In his recent column in the May Independent, Professor Pearson Cross takes aim at the office of the lieutenant governor with a broadside that badly misses the mark. Far from having a “meager portfolio and limited budget,” the lieutenant governor is responsible for activities that make the state millions of dollars, keep the profile of its vibrant, unique, and ever-transforming culture high nationally and internationally, and showcases the best of who we are as a people.
The lieutenant governor oversees the Department of Culture, Recreation, and Tourism, which includes the Office of State Parks, the Office of Cultural Development, the Louisiana State Library, the Louisiana State Museum, the Louisiana Seafood, Promotion, and Marketing Board, and Volunteer Louisiana. The hardworking public servants in each of these offices create value every day for Louisiana taxpayers and businesses.
Our department is the one area of government that actually makes money for the state. During my time as lieutenant governor, tourism rebounded from the oil spill and recorded three successive record-breaking years and we are on the way to another one in 2015.
The Office of the Lieutenant Governor and the Department of Culture Recreation and Tourism employ a total of 702 people, with a budget of $97.4 million, not the $23 million Pearson asserts, which is just the budget of the Office of Tourism.
In 2014 we attracted 28.7 million visitors, a million and a half more than in 2013, resulting in $11.2 billion in total visitor spending and $836 million in state tax revenue generated. When this tax revenue is factored in to the entire budget of the office of tourism, that’s a 38 to 1 return on investment.
When I took office in 2010, I fulfilled a campaign pledge to introduce a new brand, “Louisiana: Pick Your Passion.” I also chose not to hire anyone to fill the highest paid position in the department, the Secretary of CRT. I chose to do the job myself. That’s what I was elected to do, saving the taxpayers $130,000 a year. I also abolished two other senior positions within the lieutenant governor’s office saving the taxpayers an additional $120,000 per year.
Professor Cross also suggests that the office of the lieutenant governor should be “redefined” and that the governor and lieutenant governor run on the same ticket. I disagree. We shouldn’t revert to the old political way of doing things by having a gubernatorial candidate select a “running mate.” We are already too polarized by party, geography, and economic status in Louisiana. Louisiana needs visionary leaders who have a proven record of doing more with less and bringing us together, not pulling us apart.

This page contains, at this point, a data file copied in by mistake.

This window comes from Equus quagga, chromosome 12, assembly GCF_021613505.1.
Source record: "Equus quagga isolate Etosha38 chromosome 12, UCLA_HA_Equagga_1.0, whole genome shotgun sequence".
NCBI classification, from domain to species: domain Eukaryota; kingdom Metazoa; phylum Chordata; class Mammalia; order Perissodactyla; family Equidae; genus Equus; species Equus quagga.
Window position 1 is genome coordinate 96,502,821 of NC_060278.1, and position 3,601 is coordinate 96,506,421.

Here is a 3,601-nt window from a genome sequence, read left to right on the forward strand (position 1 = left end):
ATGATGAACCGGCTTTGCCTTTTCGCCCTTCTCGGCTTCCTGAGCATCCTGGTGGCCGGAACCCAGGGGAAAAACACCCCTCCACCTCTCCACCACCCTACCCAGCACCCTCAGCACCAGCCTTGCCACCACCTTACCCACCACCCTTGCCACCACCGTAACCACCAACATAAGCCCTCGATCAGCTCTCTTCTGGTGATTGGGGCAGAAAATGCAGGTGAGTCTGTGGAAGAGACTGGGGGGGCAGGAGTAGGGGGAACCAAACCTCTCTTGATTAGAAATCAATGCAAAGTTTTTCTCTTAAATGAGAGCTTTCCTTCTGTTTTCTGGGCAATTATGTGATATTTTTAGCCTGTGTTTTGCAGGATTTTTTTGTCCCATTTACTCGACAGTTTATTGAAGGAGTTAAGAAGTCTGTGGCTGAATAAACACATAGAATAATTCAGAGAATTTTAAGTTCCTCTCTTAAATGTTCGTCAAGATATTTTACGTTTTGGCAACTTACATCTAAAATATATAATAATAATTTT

Far from being a “plum” for ambitious politicians, the office of lieutenant governor affords the right leader the opportunity to tell the world about the rich history, culture, and ways of life that make Louisiana unique.
Lt. Gov. Jay Dardenne
Pearson Cross responds:
Jay Dardenne’s challenge to my recent column makes sense when one considers that recommendations for remaking the office of lieutenant governor may be understood as implicitly criticizing the current office-holder. But that was not my intent. Quite the contrary, Dardenne appears to be well-suited to the job description, promoting and preserving Louisiana’s unique history and culture.
In fact, given his well-received presentations on Louisiana, Dardenne might be the rare person who would have sought the office even if it were called “Director of Tourism” or “Department of Cultural Affairs and Tourism,” instead of lieutenant governor. But, granting the sincerity of Dardenne’s passion for Louisiana history and culture does not compromise the article’s main point: for most seeking it, the office of lieutenant governor is a stepping-stone to the governor’s office.
It is a means to an end for the ambitious, who may care very little for parks, libraries, and museums, but a great deal for power. It creates numerous opportunities for discord in the executive branch, and it misleads the public. Dardenne’s sincerity and good-works aside, the position needs a redesign.